I peered into the trunk. In addition to books, there was a funny-looking box and a rusted old cage. I took it. I loved birds and had always wanted one of my own, but our former apartment had too stuffy an environment to keep a bird in. The new house, with its extra space, was perfect, so I took the cage downstairs and left it on a little table in my room.
In the middle of the night, I awoke to the sound of a horrible, high-pitched chirping. I remembered my mother saying that some of the foundations creaked, and although the chirping didn't sound anything like creaking, I decided it was and went back to sleep.
The next morning I cleaned up the cage as best as I could and bought a pretty white pigeon at the local pet store. The cage, in my eyes, looked brand new. But the pigeon struggled as I tried to put her in it, screeching as if she had seen a ghost. After a few failed attempts, I gave it up and let her have the run of the house. She was quite tame and soon got used to her new environment. I dumped the cage back in the attic, having no more use for it.
The same night, I was again awakened by a shrill chirping. It was louder than before, and I assumed it was the pigeon. I yelled for a bit and bade her to be quiet. The sound stopped abruptly.
Back from work the next day, my mother announced her new plan to get rid of all the things we weren't using, or hadn't used, in a long time. She wanted to donate to a nearby orphanage.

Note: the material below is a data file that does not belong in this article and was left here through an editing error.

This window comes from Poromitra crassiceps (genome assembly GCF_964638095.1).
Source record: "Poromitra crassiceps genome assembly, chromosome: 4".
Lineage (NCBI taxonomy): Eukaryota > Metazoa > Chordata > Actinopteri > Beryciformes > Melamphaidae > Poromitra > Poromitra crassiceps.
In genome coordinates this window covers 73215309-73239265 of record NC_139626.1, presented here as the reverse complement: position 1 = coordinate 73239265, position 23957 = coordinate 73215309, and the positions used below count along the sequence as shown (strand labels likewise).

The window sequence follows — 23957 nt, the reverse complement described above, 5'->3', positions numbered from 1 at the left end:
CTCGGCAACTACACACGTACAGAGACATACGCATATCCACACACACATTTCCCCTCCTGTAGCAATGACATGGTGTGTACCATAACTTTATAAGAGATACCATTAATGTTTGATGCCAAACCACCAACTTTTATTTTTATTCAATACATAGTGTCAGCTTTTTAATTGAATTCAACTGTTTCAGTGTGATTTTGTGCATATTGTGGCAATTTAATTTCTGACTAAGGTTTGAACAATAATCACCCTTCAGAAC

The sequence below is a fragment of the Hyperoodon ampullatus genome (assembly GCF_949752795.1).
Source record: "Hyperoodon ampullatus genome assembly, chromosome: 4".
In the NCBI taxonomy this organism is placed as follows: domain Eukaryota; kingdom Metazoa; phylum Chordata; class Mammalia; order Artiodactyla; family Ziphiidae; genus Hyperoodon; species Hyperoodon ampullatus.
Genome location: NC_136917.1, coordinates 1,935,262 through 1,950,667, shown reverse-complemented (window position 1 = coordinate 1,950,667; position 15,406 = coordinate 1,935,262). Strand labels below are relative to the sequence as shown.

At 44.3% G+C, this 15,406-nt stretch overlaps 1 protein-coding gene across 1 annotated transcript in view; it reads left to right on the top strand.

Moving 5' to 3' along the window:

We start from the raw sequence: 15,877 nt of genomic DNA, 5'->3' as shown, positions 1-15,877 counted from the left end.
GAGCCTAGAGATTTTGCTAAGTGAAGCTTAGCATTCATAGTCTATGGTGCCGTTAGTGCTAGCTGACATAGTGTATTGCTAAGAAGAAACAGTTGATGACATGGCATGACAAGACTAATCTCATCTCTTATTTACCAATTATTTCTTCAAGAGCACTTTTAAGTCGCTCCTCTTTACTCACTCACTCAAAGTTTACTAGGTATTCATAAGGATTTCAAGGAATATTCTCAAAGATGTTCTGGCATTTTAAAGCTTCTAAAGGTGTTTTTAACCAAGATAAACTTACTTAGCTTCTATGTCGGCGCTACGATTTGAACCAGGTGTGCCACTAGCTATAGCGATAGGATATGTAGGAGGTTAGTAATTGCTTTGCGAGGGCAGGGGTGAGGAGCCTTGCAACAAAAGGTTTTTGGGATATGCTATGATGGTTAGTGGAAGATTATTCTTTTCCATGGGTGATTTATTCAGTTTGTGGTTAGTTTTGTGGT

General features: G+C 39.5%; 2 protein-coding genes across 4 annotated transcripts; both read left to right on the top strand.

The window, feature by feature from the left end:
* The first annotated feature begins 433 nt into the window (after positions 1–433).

“I was also thinking we could get rid of all those things upstairs.” She gestured vaguely to the ceiling.
So next morning we cleaned up the attic and stuffed all the items into cardboard boxes, and my mother drove off to the orphanage with them. Her eyes sparkled with goodwill when she came back. “Its quite different, being happy because you made someone else happy. Its somehow better than receiving gifts yourself,” she said.
The same evening, before I went to sleep, I gave what I believe now to be the silliest speech—a lecture to a bird. I told the pigeon sternly to not, under any circumstance, wake me up by making loud sounds.
At the point where I threatened to lock her up in the attic with nothing but breadcrumbs, my sister walked in to the room. She stopped, stared, and her face cracked into a hideous evil grin. She didn't let me forget it for weeks.
But that night, I slept undisturbed. I concluded that the bird had learned a lesson.
Author's Bio: Kaveri Murthy, a 2nd Year student studying English Literature at Madras Christian College, Chennai, (India) has interned at The Hindu Metroplus, for whom she wrote three articles. She has also illustrated a book 'Where is The Button', published for visually-impaired children. Her essay, a take on Bernard Shaw's statement "Science never solved a problem without creating ten more" won a bronze in the Royal Commonwealth Society Essay Competition (2010). Kaveri's interests (apart from writing) include Carnatic music, which she has been learning for the past thirteen years, and painting, which is self-taught.
This story is inspired by Kaveri’s a month-long trip to Mussoorie in May, 2004 where she had stayed at a resort, the former mountain residence of an old army major. The romantic story attached to the place as well as its general antiquity left her enthralled. Her assiduous (but futile) search for secret passageways, documents, etc., inspired her, many years later, to write a story on it.